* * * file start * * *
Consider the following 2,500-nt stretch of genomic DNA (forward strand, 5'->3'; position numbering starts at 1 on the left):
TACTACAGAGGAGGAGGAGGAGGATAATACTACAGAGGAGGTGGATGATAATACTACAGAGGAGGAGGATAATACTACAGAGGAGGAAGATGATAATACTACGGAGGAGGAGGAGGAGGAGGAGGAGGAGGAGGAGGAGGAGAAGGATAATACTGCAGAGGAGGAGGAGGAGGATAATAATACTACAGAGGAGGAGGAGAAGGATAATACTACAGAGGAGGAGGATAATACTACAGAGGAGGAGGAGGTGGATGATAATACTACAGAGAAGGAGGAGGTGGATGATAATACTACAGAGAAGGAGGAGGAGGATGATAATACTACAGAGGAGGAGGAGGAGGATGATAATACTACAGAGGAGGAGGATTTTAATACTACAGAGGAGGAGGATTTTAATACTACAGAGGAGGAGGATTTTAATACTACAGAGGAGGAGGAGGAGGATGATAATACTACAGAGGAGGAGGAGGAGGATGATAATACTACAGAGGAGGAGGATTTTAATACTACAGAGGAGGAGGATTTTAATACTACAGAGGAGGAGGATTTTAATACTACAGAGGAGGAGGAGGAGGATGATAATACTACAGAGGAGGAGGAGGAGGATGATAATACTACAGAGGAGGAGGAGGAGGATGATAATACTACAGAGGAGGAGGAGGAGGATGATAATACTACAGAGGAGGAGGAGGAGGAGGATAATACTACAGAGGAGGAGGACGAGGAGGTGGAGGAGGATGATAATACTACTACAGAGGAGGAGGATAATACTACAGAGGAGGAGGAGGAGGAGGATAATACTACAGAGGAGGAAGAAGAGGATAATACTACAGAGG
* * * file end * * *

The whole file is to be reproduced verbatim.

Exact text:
Consider the following 2,500-nt stretch of genomic DNA (forward strand, 5'->3'; position numbering starts at 1 on the left):
TACTACAGAGGAGGAGGAGGAGGATAATACTACAGAGGAGGTGGATGATAATACTACAGAGGAGGAGGATAATACTACAGAGGAGGAAGATGATAATACTACGGAGGAGGAGGAGGAGGAGGAGGAGGAGGAGGAGGAGGAGAAGGATAATACTGCAGAGGAGGAGGAGGAGGATAATAATACTACAGAGGAGGAGGAGAAGGATAATACTACAGAGGAGGAGGATAATACTACAGAGGAGGAGGAGGTGGATGATAATACTACAGAGAAGGAGGAGGTGGATGATAATACTACAGAGAAGGAGGAGGAGGATGATAATACTACAGAGGAGGAGGAGGAGGATGATAATACTACAGAGGAGGAGGATTTTAATACTACAGAGGAGGAGGATTTTAATACTACAGAGGAGGAGGATTTTAATACTACAGAGGAGGAGGAGGAGGATGATAATACTACAGAGGAGGAGGAGGAGGATGATAATACTACAGAGGAGGAGGATTTTAATACTACAGAGGAGGAGGATTTTAATACTACAGAGGAGGAGGATTTTAATACTACAGAGGAGGAGGAGGAGGATGATAATACTACAGAGGAGGAGGAGGAGGATGATAATACTACAGAGGAGGAGGAGGAGGATGATAATACTACAGAGGAGGAGGAGGAGGATGATAATACTACAGAGGAGGAGGAGGAGGAGGATAATACTACAGAGGAGGAGGACGAGGAGGTGGAGGAGGATGATAATACTACTACAGAGGAGGAGGATAATACTACAGAGGAGGAGGAGGAGGAGGATAATACTACAGAGGAGGAAGAAGAGGATAATACTACAGAGG